Thursday, February 16, 2006

The Burce and what he has seen so far

Paddocktalk has a good run down of the recent Q&A with the Bruce about what he has seen in training camp and a few brief points about this Sunday's match against Guatemala.

Here are some of the goodies:

On whether Taylor Twellman has done enough to earn a spot on the World Cup roster:

“He’s obviously shown well in our camp as he heads back to New England. We haven’t penciled in anyone in our roster yet. I want to make that clear. We have not finalized any names. I think we need to play it out. I think if you wanted to bet that Kasey Keller would be on our roster, you would probably have a pretty good chance at being correct. I think we have a lot of competition in a lot of positions and the forward position is certainly one of them. Taylor has done nothing but help his cause but certainly, at this point in time, we’re not ready to write his name down, as is the case with our entire roster.”

On Eddie Johnson’s confidence:

“In terms of Eddie Johnson, I think over the past week he’s finally physically and psychologically recovered from his turf toe injury. That has been an obstacle for Eddie for a good six months or so. That’s completely past him. He suffered an injury in the game against Canada that set him back a couple weeks but over the last week or so we’ve seen some of the form that Eddie’s had in the past. He’s looking much sharper on the ball and he’s much fitter, and because of that, he’s confident. He still has that speed and that’s not going to change. I think that over the next couple months Eddie should be back in full form and be a player who is challenging for a spot on the World Cup roster.”

On Clint Demspey:

“What I tried to describe to Clint and made it clear, I did see that he mentioned it in an interview previously, I think he needs to model himself more towards the likes of a Steven Gerrard and a Frank Lampard: two-way midfielders, modern day midfielders who play up and down the field, can attack and defend. Not playmakers, not holding midfielders, but very active guys. They use their athleticism and their instincts around the goal to help their team and whatever needs to be done on a given day. I think as he’s gotten fitter and more experienced he understands how to play that role. Really, those are the qualities he has. He’s not experienced enough yet to put a team on his back. He’s not particularly a great passer of the ball, however he’s a guy that’s a very good goal scorer out of the midfield and that’s the way we line him up, to play him in the midfield, a little bit on the right side of the field but not out wide on touches, and giving him a little bit of freedom to move accordingly and I think he’s adjusted quite well to that responsibility.”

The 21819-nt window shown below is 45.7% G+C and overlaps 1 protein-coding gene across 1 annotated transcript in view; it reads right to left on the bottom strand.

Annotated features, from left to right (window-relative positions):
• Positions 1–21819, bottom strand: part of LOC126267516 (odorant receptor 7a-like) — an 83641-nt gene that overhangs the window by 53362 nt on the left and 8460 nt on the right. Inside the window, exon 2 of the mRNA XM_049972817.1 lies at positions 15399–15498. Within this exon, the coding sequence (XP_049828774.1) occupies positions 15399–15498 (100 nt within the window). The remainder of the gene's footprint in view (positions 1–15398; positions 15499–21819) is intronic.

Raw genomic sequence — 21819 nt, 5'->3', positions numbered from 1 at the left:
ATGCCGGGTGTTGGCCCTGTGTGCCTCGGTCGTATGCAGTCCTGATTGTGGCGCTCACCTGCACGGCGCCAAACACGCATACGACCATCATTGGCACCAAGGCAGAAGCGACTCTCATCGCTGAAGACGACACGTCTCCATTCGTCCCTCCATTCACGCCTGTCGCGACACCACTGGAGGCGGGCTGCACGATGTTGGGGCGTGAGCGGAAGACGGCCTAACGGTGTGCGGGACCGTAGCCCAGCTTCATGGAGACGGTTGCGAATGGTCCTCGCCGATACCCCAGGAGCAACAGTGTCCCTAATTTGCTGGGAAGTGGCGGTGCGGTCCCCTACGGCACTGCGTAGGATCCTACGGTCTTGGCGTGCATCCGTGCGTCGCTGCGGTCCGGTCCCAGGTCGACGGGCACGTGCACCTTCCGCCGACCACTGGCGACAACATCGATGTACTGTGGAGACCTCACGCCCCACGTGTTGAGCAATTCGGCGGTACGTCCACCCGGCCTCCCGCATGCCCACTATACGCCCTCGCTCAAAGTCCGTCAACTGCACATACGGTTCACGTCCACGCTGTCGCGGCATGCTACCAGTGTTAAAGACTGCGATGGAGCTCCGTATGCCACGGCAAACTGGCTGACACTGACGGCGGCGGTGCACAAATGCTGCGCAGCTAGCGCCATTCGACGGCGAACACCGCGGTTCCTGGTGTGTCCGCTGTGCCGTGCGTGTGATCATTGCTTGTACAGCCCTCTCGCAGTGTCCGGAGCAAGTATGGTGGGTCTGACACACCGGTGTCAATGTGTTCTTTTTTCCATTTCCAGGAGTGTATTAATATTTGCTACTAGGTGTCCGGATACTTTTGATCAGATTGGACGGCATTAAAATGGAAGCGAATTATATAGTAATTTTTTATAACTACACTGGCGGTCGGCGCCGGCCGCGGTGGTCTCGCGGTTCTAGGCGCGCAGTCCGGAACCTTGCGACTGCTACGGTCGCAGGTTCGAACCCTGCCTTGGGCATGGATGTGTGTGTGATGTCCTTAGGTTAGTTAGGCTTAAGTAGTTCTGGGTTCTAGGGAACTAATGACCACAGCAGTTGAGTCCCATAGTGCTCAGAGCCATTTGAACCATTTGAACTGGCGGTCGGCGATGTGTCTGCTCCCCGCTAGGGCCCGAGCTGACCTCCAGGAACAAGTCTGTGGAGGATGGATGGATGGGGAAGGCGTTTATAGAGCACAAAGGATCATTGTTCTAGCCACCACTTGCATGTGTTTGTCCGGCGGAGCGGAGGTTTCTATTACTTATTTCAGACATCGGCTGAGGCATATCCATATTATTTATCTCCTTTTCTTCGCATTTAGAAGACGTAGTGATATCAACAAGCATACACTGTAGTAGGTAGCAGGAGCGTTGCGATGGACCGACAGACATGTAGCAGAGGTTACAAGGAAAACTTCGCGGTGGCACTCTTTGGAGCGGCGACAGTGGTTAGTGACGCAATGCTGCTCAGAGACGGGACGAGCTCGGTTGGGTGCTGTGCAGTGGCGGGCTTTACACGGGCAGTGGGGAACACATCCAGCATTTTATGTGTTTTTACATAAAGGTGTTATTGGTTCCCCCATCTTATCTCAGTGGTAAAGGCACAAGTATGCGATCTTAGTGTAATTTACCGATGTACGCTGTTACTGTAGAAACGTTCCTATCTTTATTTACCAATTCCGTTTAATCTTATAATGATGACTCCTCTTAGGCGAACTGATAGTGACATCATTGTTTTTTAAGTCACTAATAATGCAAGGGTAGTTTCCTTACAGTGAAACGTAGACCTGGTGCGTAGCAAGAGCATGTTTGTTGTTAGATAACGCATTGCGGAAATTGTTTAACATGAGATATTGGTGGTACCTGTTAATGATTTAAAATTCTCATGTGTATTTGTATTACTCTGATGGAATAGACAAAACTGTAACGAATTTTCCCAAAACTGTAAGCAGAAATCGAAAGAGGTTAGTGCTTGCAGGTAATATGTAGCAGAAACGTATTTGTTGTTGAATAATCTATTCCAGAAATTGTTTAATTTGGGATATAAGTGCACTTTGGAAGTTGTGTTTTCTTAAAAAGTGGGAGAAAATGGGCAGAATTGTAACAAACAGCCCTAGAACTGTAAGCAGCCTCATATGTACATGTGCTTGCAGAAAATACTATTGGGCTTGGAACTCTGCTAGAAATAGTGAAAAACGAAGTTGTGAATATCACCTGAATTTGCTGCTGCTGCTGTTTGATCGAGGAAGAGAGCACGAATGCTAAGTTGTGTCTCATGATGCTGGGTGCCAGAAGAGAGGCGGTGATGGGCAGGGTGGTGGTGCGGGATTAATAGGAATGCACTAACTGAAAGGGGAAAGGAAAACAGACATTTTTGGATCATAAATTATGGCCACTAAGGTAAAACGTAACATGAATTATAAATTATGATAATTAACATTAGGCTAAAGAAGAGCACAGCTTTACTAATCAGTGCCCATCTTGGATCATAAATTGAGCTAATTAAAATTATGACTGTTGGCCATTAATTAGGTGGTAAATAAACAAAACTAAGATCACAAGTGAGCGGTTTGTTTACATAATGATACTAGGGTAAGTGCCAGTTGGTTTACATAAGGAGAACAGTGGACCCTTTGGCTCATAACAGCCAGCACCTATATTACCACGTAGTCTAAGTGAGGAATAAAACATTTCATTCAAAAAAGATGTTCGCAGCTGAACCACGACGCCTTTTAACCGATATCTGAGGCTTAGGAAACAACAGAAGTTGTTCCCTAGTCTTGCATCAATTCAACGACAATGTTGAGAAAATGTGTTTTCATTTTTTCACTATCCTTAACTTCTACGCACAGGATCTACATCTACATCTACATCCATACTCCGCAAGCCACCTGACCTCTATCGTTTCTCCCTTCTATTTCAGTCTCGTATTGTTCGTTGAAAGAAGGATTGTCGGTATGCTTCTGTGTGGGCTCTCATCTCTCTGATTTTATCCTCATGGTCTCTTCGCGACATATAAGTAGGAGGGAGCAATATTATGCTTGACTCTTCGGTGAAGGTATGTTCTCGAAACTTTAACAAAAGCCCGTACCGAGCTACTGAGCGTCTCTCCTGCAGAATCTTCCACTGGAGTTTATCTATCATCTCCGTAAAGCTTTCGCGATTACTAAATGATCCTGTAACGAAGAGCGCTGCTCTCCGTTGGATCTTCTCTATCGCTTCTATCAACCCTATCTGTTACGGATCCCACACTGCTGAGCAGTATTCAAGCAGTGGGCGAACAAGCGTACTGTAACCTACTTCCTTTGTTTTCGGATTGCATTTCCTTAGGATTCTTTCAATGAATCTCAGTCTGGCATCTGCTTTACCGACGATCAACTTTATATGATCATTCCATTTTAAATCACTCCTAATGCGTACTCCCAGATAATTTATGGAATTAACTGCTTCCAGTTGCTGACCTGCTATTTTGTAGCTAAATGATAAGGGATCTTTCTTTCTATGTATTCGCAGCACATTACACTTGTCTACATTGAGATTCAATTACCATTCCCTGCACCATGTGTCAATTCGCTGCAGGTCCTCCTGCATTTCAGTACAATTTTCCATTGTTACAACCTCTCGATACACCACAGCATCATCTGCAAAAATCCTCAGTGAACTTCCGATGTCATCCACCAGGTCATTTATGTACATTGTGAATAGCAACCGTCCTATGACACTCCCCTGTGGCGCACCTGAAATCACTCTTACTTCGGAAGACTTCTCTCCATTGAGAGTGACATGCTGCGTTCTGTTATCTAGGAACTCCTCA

On the gap between the U.S. players in Europe and those in MLS, and whether the European players are on the World Cup roster:

“No, we don’t have a roster set yet for Germany. I might be doing things different than other managers around the world but that’s just the case. There is a gap in some case. Some of our players that have been in Europe a little bit longer have an edge in experience on some of our domestic players. However, as I’ve mentioned, a Landon Donovan and an Eddie Pope don’t take a backseat to any of our players. But, I think, when healthy, Keller is clearly our No. 1 goalkeeper. Reyna continues to be our leader and we have a number of other players in Europe that are among our better players such as Beasley, Eddie Lewis, Steve Cherundolo and Brian McBride. We have good players domestically and we have good players playing in Europe. On a given day they’re equally as competitive with one another.”

On who has helped their chances to make the World Cup roster:

“I think our centerbacks have been very good: Pope and Conrad. I think Todd Dunivant has shown well. Zavagnin has shown well. I think Dempsey has shown well. Noonan did a good job. Twellman and Wolff have been pretty solid. Landon Donovan has done great. He is a terrific soccer player. He just had an outstanding five or six weeks with us. He has rekindled his desire to be a real player and I think he is positioning himself to have a great World Cup.”

On an American style of soccer:

“I don’t think yet we’ve really established one particular style, but we’re certainly more suited to the styles of the European countries than the South American (style). You would say we’re maybe a little bit more similar to the Germans or the English, the Dutch and the Italians than we would be to the South American countries or the African countries.

“It’s more of an athletic game, more of an honest two-way game by players. A little bit more position oriented and disciplined as opposed to a little bit more free-flowing and a little bit more wizardry on the ball. We don’t have players like the Brazilians have. We don’t have that kind of player. Why? I don’t exactly know. We don’t have the competition and the soccer culture that you have in Brazil when you’re developing players. But we have athletic guys, bright guys and they tend to play a game that fits to their strengths. Which is much more similar to the European countries than it is to anywhere else in the world.”


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